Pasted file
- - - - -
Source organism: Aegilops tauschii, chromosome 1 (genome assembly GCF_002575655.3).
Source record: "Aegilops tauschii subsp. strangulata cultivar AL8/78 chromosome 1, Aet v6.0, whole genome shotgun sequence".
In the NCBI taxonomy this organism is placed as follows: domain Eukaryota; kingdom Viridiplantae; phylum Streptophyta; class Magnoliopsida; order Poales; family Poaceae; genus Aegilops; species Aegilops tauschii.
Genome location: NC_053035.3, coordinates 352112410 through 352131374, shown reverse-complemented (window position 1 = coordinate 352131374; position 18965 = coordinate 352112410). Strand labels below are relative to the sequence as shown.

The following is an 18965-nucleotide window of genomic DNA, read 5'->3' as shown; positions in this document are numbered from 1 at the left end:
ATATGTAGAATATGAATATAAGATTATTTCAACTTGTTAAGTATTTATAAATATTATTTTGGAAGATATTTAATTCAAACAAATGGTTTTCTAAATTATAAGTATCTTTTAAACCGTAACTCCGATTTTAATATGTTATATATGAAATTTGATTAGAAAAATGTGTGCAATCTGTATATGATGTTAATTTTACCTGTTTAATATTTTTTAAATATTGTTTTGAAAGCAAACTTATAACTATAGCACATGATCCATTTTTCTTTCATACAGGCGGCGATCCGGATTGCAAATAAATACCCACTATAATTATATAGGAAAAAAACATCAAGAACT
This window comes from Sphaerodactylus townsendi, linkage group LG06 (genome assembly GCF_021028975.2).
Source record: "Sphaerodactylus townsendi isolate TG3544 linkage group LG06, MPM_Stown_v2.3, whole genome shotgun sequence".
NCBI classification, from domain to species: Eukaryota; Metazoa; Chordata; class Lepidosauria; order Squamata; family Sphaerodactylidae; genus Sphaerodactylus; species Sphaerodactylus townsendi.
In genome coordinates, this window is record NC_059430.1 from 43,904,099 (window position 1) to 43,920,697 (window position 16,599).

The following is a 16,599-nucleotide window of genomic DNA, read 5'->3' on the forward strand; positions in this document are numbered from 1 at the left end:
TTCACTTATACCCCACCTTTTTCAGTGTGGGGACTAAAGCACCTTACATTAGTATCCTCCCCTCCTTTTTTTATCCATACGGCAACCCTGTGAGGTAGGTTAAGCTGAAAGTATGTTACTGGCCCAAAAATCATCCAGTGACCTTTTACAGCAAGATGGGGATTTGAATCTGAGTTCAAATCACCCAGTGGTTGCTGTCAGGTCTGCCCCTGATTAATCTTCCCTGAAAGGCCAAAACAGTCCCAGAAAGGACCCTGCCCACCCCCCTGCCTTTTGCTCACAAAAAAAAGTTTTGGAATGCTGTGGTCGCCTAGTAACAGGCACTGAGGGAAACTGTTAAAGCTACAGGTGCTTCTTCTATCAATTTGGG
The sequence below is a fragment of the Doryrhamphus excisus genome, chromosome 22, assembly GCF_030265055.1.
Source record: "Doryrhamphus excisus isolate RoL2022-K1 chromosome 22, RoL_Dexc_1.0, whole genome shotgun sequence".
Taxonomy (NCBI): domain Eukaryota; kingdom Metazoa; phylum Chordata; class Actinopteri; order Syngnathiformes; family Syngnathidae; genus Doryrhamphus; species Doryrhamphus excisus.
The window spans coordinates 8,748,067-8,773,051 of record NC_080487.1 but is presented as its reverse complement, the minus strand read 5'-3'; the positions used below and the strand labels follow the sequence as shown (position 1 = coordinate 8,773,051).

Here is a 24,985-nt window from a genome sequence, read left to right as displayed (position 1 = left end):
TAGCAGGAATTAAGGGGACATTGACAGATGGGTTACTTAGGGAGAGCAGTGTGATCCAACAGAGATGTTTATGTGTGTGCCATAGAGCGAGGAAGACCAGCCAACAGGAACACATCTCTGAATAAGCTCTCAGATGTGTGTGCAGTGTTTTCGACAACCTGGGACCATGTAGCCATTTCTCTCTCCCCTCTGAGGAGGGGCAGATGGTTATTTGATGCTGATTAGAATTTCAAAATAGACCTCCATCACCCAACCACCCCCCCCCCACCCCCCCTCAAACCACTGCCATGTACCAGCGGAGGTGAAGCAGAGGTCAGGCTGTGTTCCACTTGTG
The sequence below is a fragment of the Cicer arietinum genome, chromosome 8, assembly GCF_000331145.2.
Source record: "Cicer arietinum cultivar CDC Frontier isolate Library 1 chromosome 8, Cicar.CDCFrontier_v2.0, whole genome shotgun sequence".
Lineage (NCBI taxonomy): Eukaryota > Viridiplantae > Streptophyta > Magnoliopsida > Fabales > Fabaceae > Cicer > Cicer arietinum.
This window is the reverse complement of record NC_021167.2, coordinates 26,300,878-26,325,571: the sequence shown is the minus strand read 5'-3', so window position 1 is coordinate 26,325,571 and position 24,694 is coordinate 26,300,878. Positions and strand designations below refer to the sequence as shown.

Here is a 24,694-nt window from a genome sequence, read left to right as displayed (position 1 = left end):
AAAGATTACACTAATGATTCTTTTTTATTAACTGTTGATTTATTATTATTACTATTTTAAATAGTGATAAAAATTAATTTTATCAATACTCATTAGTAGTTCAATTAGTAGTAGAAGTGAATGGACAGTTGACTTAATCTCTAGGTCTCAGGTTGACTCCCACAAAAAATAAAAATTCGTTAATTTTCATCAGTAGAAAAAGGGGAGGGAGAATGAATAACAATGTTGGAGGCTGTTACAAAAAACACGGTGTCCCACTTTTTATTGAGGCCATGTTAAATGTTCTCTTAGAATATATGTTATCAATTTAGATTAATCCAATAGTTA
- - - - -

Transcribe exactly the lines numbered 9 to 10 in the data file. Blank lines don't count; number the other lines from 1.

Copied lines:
NCBI classification, from domain to species: Eukaryota; Metazoa; Chordata; class Lepidosauria; order Squamata; family Sphaerodactylidae; genus Sphaerodactylus; species Sphaerodactylus townsendi.
In genome coordinates, this window is record NC_059430.1 from 43,904,099 (window position 1) to 43,920,697 (window position 16,599).